International Federation of Human Rights Leagues said that historically Scotland counted with separate laws, a separate education system and more recently a Parliament and, therefore, different solutions and recommendations that related to the particular Scottish experience were also necessary.  The International Federation of Human Rights Leagues regretted that the Scottish Human Rights Commission was unable to undertake particular case work and expressed concern that welfare reforms had a particular impact on persons with disabilities. 

KAREN PIERCE, Permanent Representative of the United Kingdom to the United Nations Office at Geneva, said in her closing remarks that the debate today was very useful and stressed the importance of the ability of everyone to raise in the Universal Periodic Review the issues that deserved scrutiny.  Several speakers commented on the number of recommendations that the United Kingdom had rejected; Ms. Pierce said that the Universal Periodic Review was not an arithmetical process and that all recommendations came with a number of assumptions.  The United Kingdom had rejected those recommendations whose underlying assumptions it did not share.  Concerning the situation and the rights of migrants, Ms. Pierce said that the United Kingdom had a robust national legislation in place protecting their rights.  The reservations on the Convention on the Rights of the Child had been withdrawn, said Ms. Pierce, and stressed the very strong position on torture which was not tolerated in the United Kingdom.  The police had initiated inquiries into possible criminal offences that might have been committed, but because of the independent nature of police investigations no further information was available now.  Finally, Ms. Pierce said that the United Kingdom had worked closely with Afghan human rights groups concerning detention facilities in this country.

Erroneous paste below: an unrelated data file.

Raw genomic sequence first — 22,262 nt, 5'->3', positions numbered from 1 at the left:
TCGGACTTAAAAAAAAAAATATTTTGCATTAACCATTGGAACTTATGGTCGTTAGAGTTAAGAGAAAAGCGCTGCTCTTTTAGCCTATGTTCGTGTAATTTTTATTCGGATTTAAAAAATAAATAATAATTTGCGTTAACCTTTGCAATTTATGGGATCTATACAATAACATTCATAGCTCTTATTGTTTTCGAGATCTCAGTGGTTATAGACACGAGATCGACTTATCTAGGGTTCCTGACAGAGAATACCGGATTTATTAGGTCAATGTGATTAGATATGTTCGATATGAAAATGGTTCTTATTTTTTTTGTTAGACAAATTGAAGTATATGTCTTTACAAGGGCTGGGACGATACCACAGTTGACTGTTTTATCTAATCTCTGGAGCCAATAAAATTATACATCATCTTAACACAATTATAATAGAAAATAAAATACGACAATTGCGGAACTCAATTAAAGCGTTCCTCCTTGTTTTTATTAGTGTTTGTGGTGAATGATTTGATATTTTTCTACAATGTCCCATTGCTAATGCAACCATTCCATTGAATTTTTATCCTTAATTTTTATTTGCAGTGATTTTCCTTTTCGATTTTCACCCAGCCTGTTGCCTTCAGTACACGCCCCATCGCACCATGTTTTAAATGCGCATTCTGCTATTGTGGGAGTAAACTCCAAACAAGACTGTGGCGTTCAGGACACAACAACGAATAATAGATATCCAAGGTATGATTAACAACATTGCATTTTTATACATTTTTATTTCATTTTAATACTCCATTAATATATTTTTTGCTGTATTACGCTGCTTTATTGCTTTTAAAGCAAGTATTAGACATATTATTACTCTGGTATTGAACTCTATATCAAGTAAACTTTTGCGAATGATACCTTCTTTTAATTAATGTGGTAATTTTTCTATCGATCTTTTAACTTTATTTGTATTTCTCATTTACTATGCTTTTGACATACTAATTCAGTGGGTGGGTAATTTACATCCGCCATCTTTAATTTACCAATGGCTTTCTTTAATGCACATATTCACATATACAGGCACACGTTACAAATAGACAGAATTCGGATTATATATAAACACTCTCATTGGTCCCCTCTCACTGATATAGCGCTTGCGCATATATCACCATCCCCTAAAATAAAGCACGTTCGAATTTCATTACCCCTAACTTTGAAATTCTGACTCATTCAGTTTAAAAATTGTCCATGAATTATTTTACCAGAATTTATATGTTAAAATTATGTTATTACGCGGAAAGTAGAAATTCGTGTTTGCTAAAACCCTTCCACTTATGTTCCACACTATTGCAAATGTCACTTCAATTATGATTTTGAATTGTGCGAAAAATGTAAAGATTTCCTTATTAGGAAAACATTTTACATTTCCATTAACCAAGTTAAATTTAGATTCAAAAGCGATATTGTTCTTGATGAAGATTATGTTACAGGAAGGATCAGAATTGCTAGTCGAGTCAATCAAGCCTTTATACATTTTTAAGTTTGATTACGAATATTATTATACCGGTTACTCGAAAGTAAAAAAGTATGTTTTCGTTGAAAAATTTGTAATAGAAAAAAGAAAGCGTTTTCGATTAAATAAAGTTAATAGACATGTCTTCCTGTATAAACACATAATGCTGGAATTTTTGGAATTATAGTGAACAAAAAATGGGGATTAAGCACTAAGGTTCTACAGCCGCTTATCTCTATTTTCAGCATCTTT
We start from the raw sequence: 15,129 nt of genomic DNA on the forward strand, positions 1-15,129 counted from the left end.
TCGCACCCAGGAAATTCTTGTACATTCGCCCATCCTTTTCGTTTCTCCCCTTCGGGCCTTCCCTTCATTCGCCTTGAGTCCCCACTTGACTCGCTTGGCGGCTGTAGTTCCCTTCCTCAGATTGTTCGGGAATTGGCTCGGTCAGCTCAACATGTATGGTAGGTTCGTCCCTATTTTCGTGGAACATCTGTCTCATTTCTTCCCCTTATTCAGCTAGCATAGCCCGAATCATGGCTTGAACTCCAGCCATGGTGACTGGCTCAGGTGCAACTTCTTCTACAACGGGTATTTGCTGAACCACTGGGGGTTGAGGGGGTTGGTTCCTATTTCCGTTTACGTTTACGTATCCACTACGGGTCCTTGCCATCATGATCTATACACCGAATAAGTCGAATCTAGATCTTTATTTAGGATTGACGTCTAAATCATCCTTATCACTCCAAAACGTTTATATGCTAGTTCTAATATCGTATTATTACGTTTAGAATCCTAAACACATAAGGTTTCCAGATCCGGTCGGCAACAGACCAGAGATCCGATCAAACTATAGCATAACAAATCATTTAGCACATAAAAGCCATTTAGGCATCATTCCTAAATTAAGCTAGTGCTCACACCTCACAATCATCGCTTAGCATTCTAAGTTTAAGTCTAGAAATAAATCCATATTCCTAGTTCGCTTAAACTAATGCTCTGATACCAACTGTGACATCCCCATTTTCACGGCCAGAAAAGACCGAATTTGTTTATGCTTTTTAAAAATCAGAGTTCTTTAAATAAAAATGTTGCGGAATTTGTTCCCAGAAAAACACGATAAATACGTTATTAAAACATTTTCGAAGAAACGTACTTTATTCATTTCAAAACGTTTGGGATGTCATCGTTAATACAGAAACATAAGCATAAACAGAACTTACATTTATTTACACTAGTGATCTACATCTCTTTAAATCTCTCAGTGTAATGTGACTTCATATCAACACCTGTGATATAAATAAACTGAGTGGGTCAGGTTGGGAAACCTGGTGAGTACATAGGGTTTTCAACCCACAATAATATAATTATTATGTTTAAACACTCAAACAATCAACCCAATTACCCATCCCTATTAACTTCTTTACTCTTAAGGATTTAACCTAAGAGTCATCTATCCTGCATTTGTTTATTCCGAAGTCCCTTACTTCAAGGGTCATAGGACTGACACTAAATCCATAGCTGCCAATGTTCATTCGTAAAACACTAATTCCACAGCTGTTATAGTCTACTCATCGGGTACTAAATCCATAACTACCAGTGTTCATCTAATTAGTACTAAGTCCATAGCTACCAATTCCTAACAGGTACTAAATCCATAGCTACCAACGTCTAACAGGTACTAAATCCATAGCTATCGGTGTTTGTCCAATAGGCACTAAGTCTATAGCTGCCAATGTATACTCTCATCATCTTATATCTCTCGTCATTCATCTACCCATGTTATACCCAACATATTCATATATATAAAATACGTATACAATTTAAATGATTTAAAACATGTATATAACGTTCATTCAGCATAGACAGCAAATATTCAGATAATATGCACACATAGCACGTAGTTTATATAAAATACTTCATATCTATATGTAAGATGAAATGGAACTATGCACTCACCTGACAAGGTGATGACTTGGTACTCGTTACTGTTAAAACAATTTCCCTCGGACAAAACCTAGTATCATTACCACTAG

The Council then adopted the outcome of the Universal Periodic Review on the United Kingdom.

Consideration of Outcome of Universal Periodic Review on India